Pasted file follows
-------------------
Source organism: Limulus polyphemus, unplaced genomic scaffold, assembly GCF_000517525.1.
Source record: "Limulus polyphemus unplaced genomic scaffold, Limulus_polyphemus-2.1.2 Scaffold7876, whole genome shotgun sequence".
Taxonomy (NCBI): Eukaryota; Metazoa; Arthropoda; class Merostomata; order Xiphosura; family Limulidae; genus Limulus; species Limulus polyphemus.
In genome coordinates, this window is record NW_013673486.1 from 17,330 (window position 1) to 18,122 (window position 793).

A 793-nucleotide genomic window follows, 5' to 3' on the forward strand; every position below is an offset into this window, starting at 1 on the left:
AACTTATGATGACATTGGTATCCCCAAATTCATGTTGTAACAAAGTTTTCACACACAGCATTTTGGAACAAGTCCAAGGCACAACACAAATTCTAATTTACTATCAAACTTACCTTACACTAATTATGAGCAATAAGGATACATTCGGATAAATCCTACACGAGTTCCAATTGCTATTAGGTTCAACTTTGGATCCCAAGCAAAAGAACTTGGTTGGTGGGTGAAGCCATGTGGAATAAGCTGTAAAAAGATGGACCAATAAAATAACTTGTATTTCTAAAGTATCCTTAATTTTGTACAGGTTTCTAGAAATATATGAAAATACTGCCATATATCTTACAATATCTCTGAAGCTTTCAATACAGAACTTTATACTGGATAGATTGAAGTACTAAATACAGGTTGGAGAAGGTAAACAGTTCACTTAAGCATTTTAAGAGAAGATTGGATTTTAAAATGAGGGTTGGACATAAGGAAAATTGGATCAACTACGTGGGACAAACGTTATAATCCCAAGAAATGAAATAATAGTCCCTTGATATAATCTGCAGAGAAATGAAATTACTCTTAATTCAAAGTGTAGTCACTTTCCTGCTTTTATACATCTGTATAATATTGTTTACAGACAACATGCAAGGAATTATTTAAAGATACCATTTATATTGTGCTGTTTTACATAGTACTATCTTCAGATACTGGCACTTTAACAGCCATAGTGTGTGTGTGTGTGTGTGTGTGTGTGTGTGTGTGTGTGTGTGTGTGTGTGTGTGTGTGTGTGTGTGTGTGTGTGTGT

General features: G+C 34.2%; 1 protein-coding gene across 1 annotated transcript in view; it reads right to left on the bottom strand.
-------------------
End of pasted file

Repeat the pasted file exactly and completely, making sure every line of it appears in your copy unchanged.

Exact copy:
Source organism: Limulus polyphemus, unplaced genomic scaffold, assembly GCF_000517525.1.
Source record: "Limulus polyphemus unplaced genomic scaffold, Limulus_polyphemus-2.1.2 Scaffold7876, whole genome shotgun sequence".
Taxonomy (NCBI): Eukaryota; Metazoa; Arthropoda; class Merostomata; order Xiphosura; family Limulidae; genus Limulus; species Limulus polyphemus.
In genome coordinates, this window is record NW_013673486.1 from 17,330 (window position 1) to 18,122 (window position 793).

A 793-nucleotide genomic window follows, 5' to 3' on the forward strand; every position below is an offset into this window, starting at 1 on the left:
AACTTATGATGACATTGGTATCCCCAAATTCATGTTGTAACAAAGTTTTCACACACAGCATTTTGGAACAAGTCCAAGGCACAACACAAATTCTAATTTACTATCAAACTTACCTTACACTAATTATGAGCAATAAGGATACATTCGGATAAATCCTACACGAGTTCCAATTGCTATTAGGTTCAACTTTGGATCCCAAGCAAAAGAACTTGGTTGGTGGGTGAAGCCATGTGGAATAAGCTGTAAAAAGATGGACCAATAAAATAACTTGTATTTCTAAAGTATCCTTAATTTTGTACAGGTTTCTAGAAATATATGAAAATACTGCCATATATCTTACAATATCTCTGAAGCTTTCAATACAGAACTTTATACTGGATAGATTGAAGTACTAAATACAGGTTGGAGAAGGTAAACAGTTCACTTAAGCATTTTAAGAGAAGATTGGATTTTAAAATGAGGGTTGGACATAAGGAAAATTGGATCAACTACGTGGGACAAACGTTATAATCCCAAGAAATGAAATAATAGTCCCTTGATATAATCTGCAGAGAAATGAAATTACTCTTAATTCAAAGTGTAGTCACTTTCCTGCTTTTATACATCTGTATAATATTGTTTACAGACAACATGCAAGGAATTATTTAAAGATACCATTTATATTGTGCTGTTTTACATAGTACTATCTTCAGATACTGGCACTTTAACAGCCATAGTGTGTGTGTGTGTGTGTGTGTGTGTGTGTGTGTGTGTGTGTGTGTGTGTGTGTGTGTGTGTGTGTGTGTGTGTGTGT

General features: G+C 34.2%; 1 protein-coding gene across 1 annotated transcript in view; it reads right to left on the bottom strand.